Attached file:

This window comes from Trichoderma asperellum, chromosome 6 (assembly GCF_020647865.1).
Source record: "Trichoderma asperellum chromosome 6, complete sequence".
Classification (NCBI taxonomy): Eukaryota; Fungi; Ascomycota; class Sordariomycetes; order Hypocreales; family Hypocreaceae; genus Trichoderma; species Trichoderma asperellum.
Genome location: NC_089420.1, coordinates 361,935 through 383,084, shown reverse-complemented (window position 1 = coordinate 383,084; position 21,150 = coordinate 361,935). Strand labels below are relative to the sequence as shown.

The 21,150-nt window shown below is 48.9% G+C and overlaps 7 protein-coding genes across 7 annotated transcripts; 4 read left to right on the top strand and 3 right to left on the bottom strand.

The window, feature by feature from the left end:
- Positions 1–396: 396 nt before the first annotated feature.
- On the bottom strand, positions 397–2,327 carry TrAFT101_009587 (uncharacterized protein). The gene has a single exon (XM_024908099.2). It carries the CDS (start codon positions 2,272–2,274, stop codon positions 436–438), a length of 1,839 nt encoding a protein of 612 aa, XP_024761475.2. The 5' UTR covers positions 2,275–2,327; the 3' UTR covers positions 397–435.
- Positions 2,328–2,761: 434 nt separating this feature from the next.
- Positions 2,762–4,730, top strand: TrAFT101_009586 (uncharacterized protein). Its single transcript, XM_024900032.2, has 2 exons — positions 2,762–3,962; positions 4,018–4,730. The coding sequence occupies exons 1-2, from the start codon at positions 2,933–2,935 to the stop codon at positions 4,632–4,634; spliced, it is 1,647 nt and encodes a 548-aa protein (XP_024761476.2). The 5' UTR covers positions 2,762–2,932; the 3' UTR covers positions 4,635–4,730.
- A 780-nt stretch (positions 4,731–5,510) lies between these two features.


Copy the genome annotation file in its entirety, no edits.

This window comes from Trichoderma asperellum, chromosome 6 (assembly GCF_020647865.1).
Source record: "Trichoderma asperellum chromosome 6, complete sequence".
Classification (NCBI taxonomy): Eukaryota; Fungi; Ascomycota; class Sordariomycetes; order Hypocreales; family Hypocreaceae; genus Trichoderma; species Trichoderma asperellum.
Genome location: NC_089420.1, coordinates 361,935 through 383,084, shown reverse-complemented (window position 1 = coordinate 383,084; position 21,150 = coordinate 361,935). Strand labels below are relative to the sequence as shown.

The 21,150-nt window shown below is 48.9% G+C and overlaps 7 protein-coding genes across 7 annotated transcripts; 4 read left to right on the top strand and 3 right to left on the bottom strand.

The window, feature by feature from the left end:
- Positions 1–396: 396 nt before the first annotated feature.
- On the bottom strand, positions 397–2,327 carry TrAFT101_009587 (uncharacterized protein). The gene has a single exon (XM_024908099.2). It carries the CDS (start codon positions 2,272–2,274, stop codon positions 436–438), a length of 1,839 nt encoding a protein of 612 aa, XP_024761475.2. The 5' UTR covers positions 2,275–2,327; the 3' UTR covers positions 397–435.
- Positions 2,328–2,761: 434 nt separating this feature from the next.
- Positions 2,762–4,730, top strand: TrAFT101_009586 (uncharacterized protein). Its single transcript, XM_024900032.2, has 2 exons — positions 2,762–3,962; positions 4,018–4,730. The coding sequence occupies exons 1-2, from the start codon at positions 2,933–2,935 to the stop codon at positions 4,632–4,634; spliced, it is 1,647 nt and encodes a 548-aa protein (XP_024761476.2). The 5' UTR covers positions 2,762–2,932; the 3' UTR covers positions 4,635–4,730.
- A 780-nt stretch (positions 4,731–5,510) lies between these two features.